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Hollister resident takes on the role of ‘Santa’

William Young aims to bring happiness to underserved communities

Hollister resident William Young has played the role of Santa Claus for the past 20 years and doesn't plan on giving up anytime soon. Photo: Juan Reyes

William Young has played the role of “Santa Claus” for the past nine years in San Benito County, helping countless of underserved children have a cheerful holiday season by handing out gifts during Christmas. 

On Dec. 24, the 66-year-old Hollister resident teamed up with the Hollister Community Outreach to deliver toys such as dolls, coloring books, rattles and toy guns. 

Young sat on his motorized scooter in the back of a trailer that was hitched to the rear end of a van used by HCO. He gave out toys to the children, while volunteers from HCO handed out food to the adults. 

To this day, his biggest thrill is still getting waved at from afar and being recognized as Jolly Old Saint Nicholas.

“I just want the kids to be happy,” he said. “When my kids were smaller they believed in Santa Claus and I hope they still, since their dad is ‘Santa Claus.’” 

Linda Lampe, founder of HCO, also runs the thrift store and My Father’s House, which provides meals to homeless residents and underserved community members. She mentioned that the toys were delivered to children at the Mission Oaks mobile home park and apartment complexes in town, as well. 

Lampe said it wouldn’t have been the same without ‘Santa’, who agreed to ride along with HCO as they distributed their goods on Christmas Eve. 

“Here I am talking to Santa Claus, how magical is that?” she said. “This is not coincidental, this is providential.” 

The toys, which were donated by Martha’s Kitchen in San Jose, were categorized both by gender and four age groups, from newborns to age 12. Bill Lee, executive director of Martha’s Kitchen, dropped off about 800 toys on Dec. 21.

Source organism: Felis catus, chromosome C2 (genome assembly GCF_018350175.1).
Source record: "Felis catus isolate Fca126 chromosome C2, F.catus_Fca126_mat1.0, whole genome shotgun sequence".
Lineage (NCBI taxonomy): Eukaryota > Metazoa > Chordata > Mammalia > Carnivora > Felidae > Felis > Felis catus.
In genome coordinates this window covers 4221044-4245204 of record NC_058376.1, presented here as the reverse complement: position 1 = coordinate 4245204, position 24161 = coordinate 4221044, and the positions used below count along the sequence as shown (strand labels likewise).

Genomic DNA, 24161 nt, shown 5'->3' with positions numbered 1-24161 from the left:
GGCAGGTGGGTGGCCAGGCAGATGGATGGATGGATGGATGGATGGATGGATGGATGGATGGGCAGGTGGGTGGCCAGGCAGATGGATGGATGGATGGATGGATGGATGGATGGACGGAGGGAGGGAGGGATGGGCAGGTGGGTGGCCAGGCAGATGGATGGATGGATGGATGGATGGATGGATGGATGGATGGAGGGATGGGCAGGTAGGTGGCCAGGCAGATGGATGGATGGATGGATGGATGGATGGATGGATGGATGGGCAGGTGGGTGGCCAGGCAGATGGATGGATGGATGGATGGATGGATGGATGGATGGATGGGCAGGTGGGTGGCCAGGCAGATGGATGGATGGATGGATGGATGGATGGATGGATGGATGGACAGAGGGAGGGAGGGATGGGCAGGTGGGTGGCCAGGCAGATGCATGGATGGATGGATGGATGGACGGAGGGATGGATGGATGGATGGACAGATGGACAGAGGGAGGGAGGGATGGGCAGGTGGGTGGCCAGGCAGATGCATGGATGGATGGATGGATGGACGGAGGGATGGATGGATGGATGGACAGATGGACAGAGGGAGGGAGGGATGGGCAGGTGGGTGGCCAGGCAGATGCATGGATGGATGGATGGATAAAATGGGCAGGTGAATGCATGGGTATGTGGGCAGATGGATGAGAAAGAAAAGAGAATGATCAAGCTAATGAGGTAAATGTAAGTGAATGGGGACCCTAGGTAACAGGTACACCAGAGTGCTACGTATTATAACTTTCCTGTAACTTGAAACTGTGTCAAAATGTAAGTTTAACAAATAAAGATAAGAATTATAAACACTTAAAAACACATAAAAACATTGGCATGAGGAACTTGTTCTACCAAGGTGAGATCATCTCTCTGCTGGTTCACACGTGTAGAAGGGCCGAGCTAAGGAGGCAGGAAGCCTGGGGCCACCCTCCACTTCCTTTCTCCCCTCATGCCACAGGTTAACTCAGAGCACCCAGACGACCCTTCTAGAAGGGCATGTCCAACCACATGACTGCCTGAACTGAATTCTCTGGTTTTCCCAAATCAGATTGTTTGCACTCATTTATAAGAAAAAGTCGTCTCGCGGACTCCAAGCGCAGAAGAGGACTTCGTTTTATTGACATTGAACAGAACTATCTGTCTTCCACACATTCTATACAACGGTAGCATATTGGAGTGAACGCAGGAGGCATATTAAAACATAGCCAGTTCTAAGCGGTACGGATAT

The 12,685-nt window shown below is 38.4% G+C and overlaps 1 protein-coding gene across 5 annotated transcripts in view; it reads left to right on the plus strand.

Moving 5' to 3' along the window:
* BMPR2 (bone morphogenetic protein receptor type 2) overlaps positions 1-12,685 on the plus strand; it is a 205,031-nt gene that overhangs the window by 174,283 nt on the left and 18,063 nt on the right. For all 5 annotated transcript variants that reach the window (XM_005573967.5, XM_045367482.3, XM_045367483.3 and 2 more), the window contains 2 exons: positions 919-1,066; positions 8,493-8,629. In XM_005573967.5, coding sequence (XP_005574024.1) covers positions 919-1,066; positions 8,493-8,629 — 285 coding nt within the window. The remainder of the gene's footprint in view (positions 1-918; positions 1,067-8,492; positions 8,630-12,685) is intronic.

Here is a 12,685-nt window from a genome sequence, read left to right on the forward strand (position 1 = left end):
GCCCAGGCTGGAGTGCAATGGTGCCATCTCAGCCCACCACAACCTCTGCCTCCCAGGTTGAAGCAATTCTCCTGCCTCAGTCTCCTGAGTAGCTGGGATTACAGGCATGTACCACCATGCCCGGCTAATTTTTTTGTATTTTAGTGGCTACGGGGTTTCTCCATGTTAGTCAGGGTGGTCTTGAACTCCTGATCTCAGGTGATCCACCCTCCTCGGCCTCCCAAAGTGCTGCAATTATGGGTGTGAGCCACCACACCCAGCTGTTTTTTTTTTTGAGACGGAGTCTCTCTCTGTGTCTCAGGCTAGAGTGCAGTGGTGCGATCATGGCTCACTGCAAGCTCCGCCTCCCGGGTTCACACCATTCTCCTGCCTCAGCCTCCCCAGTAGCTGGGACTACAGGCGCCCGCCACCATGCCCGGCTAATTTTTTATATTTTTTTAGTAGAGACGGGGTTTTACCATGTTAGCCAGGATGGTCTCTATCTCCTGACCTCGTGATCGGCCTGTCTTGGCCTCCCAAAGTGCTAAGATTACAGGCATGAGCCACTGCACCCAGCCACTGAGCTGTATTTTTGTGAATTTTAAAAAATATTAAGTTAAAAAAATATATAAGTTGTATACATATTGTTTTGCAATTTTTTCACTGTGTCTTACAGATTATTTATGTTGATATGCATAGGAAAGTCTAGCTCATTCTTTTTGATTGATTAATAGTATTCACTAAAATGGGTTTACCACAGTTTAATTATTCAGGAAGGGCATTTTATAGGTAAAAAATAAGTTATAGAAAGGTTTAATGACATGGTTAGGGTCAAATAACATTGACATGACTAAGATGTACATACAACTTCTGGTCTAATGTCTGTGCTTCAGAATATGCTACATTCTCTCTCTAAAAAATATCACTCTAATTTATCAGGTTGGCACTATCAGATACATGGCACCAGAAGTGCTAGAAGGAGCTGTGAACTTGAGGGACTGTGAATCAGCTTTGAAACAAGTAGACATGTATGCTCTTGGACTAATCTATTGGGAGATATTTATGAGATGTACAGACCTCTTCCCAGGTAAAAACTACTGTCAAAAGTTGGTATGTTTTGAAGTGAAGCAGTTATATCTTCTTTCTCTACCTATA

Young has played the role of Santa for more than 20 years in places such as San Jose and Montana when he lived there. However, it was the first year he wasn’t able to visit children at their homes. 

He was extremely saddened that he wasn’t able to have the children sit on his lap and share what they wanted for Christmas due to the Covid-19 restrictions. 

“It makes me sad but the years will get better,” he said. 

Young’s brother is part of the Fraternal Order of Real Bearded Santas and he does gigs in Modesto. Young mentioned that his brother meets with a kid for about 30 seconds and then they’re done.

“When I wore younger mens clothes I would actually get on the floor and play with their toys with them,” he said. “At least make them still believe in Santa.”

However, Young shared that not all of his visits have been cheerful ones and that he’s had to deal with families who might’ve been dealing with adversity at the time. A story that’ll always stick with him was when a kid asked him if he could bring home his dad, who was killed while serving in the military.

“I’m ex-military and it brought tears to my eyes,” he said. “I had to explain to the child that I would do what Santa could do.”

Young talked to the child and the family thanked “Santa” for being there when they needed him the most. He also stepped up to the plate during a Christmas party when he used sign language to call out a child’s name.

“If I could give them a little bit of happiness just being there, my Christmas is as full as theirs will be,” he said. 

Young, who does the gigs for free, said the reason he doesn’t take a stipend is because he wants to give families something that they’ll probably never get to experience again. He also shared that he doesn’t know how long he’ll be able to continue his role but until then he still wants to see the smiles on the people’s faces, especially the children. 

“I plan on doing Santa Claus until the day I die,” he said.